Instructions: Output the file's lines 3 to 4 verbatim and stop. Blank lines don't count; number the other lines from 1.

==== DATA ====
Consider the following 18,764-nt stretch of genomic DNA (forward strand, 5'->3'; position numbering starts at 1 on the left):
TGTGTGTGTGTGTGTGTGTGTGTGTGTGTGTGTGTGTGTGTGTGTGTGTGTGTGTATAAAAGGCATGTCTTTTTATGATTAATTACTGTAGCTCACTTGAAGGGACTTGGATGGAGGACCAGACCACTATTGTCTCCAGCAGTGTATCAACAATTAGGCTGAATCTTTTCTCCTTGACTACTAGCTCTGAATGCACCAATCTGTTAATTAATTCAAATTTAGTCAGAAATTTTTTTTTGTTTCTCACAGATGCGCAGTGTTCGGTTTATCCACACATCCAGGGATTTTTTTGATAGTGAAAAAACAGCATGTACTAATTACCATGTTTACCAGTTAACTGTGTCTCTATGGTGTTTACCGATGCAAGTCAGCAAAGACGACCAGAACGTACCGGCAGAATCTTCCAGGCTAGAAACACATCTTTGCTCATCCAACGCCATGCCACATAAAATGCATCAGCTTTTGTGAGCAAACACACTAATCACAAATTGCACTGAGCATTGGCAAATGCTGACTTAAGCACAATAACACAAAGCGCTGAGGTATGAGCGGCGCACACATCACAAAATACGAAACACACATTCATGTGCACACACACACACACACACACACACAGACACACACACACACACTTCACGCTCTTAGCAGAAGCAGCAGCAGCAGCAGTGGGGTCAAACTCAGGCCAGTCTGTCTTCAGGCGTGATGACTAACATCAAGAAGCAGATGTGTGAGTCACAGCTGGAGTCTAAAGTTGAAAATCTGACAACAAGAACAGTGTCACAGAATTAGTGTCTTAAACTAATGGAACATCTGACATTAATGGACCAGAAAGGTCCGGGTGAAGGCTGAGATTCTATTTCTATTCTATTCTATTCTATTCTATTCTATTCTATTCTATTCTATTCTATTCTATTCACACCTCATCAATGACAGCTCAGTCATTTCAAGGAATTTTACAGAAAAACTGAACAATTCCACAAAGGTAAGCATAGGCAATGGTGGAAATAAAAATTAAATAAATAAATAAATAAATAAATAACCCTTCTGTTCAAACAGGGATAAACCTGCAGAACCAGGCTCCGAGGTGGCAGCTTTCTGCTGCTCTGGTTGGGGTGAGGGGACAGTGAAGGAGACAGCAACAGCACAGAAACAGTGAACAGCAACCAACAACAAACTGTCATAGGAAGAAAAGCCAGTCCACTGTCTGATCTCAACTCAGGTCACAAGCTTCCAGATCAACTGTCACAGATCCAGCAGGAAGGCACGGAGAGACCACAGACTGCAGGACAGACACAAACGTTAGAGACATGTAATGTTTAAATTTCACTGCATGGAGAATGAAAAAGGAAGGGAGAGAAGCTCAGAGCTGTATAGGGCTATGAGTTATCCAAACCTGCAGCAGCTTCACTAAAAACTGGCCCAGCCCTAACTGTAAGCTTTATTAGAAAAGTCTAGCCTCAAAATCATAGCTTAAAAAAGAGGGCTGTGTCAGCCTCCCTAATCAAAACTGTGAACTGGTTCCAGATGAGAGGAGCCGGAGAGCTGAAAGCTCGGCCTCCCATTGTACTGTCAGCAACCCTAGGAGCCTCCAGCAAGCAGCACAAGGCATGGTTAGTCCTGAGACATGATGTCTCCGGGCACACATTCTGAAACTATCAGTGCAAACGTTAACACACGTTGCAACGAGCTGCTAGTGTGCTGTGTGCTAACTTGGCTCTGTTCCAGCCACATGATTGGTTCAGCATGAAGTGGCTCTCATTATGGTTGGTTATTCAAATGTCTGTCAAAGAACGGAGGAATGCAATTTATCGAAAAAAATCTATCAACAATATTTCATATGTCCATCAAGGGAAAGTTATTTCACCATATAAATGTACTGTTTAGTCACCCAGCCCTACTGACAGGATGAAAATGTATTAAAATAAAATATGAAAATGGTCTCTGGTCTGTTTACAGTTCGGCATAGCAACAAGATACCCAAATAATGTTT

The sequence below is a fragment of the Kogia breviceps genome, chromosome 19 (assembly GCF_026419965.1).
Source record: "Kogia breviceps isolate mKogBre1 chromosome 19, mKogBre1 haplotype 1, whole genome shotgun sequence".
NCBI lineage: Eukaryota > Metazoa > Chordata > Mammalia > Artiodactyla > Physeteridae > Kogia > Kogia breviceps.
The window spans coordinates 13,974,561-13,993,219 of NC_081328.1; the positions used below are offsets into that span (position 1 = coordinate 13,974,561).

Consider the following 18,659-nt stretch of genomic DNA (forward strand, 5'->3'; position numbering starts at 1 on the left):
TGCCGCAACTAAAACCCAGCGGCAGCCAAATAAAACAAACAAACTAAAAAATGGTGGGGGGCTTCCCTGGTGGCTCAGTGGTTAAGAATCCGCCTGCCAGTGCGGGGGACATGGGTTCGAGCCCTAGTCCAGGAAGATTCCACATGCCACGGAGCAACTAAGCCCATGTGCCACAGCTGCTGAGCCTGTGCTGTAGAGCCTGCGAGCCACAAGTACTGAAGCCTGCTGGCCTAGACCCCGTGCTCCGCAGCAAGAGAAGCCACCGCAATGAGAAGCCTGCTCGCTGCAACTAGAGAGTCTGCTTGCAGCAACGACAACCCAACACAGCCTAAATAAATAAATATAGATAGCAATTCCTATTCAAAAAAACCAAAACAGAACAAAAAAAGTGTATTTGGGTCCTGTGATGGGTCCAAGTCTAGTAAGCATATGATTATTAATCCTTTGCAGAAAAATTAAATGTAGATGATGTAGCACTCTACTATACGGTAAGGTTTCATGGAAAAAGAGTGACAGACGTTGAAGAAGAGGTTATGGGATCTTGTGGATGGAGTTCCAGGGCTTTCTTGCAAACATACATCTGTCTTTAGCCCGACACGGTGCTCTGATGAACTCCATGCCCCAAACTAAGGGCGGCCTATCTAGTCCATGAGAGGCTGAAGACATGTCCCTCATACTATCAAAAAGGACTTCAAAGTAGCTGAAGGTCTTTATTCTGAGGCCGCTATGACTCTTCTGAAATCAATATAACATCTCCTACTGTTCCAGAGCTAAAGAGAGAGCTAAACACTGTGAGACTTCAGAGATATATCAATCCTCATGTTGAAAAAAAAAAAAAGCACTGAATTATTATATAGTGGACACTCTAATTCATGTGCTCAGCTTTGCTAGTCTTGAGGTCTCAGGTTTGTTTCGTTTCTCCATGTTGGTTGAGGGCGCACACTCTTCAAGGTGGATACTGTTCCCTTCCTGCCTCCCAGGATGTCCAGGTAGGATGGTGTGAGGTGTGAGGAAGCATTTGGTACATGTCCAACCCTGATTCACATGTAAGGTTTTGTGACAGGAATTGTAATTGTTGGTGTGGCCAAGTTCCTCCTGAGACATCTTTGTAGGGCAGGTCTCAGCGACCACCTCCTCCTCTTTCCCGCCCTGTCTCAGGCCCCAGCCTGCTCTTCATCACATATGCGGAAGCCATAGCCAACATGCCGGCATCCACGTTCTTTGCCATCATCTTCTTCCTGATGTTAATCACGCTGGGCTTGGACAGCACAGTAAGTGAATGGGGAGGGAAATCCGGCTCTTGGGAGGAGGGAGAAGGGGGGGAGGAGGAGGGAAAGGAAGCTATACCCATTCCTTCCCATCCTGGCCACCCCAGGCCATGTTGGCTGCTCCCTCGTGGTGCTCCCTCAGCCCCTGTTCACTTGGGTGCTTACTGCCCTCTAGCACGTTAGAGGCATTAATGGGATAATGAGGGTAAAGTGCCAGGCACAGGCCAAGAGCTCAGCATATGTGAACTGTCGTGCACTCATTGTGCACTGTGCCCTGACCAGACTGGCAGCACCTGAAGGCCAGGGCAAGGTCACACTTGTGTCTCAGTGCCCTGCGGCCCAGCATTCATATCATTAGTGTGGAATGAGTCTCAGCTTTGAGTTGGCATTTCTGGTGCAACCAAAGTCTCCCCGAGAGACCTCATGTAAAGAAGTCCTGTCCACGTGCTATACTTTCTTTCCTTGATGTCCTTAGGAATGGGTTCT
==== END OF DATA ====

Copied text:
The sequence below is a fragment of the Kogia breviceps genome, chromosome 19 (assembly GCF_026419965.1).
Source record: "Kogia breviceps isolate mKogBre1 chromosome 19, mKogBre1 haplotype 1, whole genome shotgun sequence".